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ReelTalk Movie Reviews
If I Had $300 Million.....
by Geoffrey D. Roberts

Montgomery Brewster, played by the late Richard Pryor, is a minor league pitcher for the Hackensack Bulls in Brewster's Millions. Despite having a great pitching arm and considerable talent he has never been called upon by a major league team.

Brewster's dream is to play against the New York Yankees. But, for now, he must settle for less than $11,000 a year, no credit line and working for manager Charlie Pegler (Jerry Orbach) who longs to drop Brewster and catcher Spike Nolan (John Candy) for repeatedly finding themselves in trouble that reflects negatively on the team when they go out in public.

After trying to pick up women in a bar, Brewster and Nolan are in jail facing numerous charges including assault and battery. Because Pegler has been looking for a way to get rid of Brewster and Nolan, he refuses to pay their bail and kicks them off the team. Sadly, Brewster's dream seems to be put on ice permanently.

Once news breaks that he's no longer with the Bulls, Brewster thinks someone will sign him. He also believes both he and Nolan will be released from jail. At their hearing, unfortunately, the two men only get themselves in deeper problems with a judge who wants to throw the book at them.

J.B. Donaldo (Joe Grifasi) suddenly comes to their aid. He has been dispatched by Brewster's benefactors, who wish to remain anonymous. All Donaldo requires is that Nolan and Brewster agree to plead guilty and pay their fines. He will then post their bail. 

Brewster is ecstatic once Donaldo tells them there's business to be tended to in New York. He surmises that he's about to meet and get a major league contract with the New York Mets. Why else would anyone need to do business with him?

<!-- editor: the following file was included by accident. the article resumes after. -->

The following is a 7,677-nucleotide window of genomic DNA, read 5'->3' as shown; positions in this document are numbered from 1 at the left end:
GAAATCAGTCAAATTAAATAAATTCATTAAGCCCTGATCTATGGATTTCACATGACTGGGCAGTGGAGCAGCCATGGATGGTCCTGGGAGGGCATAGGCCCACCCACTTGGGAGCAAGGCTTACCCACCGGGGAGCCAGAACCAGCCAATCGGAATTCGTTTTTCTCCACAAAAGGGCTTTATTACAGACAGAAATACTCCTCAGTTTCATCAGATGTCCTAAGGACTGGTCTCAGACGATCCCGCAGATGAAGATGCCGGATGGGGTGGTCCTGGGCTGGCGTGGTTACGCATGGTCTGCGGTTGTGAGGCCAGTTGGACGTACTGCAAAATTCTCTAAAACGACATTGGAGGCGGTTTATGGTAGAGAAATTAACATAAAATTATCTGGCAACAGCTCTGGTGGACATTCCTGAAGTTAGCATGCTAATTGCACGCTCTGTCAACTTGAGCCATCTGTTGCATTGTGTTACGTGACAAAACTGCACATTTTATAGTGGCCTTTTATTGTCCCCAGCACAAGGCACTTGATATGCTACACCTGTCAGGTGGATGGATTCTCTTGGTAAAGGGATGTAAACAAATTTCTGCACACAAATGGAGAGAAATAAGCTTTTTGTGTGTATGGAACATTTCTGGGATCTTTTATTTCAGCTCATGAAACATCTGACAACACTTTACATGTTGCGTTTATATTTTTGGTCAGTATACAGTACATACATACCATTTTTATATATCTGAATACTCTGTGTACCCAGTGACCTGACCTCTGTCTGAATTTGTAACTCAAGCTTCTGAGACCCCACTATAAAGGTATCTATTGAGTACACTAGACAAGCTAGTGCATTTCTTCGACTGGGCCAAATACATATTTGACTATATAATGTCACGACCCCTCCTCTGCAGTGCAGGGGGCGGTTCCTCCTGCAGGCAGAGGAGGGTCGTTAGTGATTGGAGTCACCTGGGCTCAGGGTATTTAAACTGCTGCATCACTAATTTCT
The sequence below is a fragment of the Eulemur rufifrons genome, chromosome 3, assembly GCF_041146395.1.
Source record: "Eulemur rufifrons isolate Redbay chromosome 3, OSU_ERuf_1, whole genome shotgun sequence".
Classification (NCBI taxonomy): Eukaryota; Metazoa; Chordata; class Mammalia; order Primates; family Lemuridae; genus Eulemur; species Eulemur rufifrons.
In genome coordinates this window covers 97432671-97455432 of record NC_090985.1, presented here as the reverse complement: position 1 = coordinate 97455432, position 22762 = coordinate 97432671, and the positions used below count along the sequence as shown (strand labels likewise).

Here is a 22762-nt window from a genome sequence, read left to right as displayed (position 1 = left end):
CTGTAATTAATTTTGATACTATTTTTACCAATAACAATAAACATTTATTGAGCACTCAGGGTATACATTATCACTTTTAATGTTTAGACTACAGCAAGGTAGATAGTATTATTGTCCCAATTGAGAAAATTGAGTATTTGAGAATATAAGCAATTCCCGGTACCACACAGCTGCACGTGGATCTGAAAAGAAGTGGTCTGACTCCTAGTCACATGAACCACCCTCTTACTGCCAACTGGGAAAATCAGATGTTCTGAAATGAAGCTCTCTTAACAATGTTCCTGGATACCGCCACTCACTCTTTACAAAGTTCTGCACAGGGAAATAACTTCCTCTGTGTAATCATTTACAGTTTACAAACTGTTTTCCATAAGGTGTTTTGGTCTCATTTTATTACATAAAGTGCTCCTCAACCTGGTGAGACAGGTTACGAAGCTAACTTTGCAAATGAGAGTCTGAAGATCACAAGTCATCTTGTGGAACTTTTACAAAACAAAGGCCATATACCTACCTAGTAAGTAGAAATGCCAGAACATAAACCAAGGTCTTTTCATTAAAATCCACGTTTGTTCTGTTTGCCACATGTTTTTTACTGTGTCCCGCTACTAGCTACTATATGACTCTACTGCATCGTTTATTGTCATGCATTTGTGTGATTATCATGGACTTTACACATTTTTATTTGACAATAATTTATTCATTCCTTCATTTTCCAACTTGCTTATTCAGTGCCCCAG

It turns out Brewster has a lost uncle (who happens to be white) named Rupert Horn (Hume Cronyn), an eccentric billionaire. His family hated him and he felt the same way about them, so he stopped communicating with any of his relatives. Naturally, they thought he was dead.

Horn himself believed all of his heirs were dead until he learned of Brewster, the last person in the world he wants his fortune to go to, and he doesn't make Brewster's task of collecting the 300 million dollar inheritance an easy one. He decides to play a sick, twisted, and warped game from beyond the grave. He wants Brewster to hate looking at money, having money, or spending it by the time he is through.

Brewster has a choice -- either he takes a wimp-out clause and keeps one million, or he goes for 300 million. If he chooses to go for the full inheritance, he must take 30 million dollars and spend it over 30 days, ending up with nothing but the shirt on his back. However, no assets considered valuable can be destroyed, and he cannot divulge to anyone the reason why he's squandering 30 million dollars. 

Brewster immediately places a collect call ("collect" because he only has 100-dollar bills!) to Pegler, attempting to return to the team, buy it, fix up the stadium and play an exhibition game with the Yankees. But Pegler thinks Brewster is delusional. And so does his friend Nolan as well as accountant Angela Drake (Lonette McKee). Brewster's friends want him to use money wisely, invest, and let it collect interest.

What will happen to Brewster now that people working for him are making money faster than he can spend it? Will Horn's lawyers scheme against him? Can Brewster keep his secret and win the entire inheritance?

Despite one-dimensional characters, lack of a sub-plot, and heavy-handed directing by Walter Hill, Pryor and Candy evoke enough laughter to warrant a look at Brewster's Millions. Audiences will appreciate why Candy and Pryor are sorely missed.

Brewster's Millions is bundled with Universal's Richard Pryor 4-Movie DVD Collection that also includes Car Wash, Bustin' Loose and Which Side Is Up?

(Released by Universal Pictures and rated "PG" by MPAA.)

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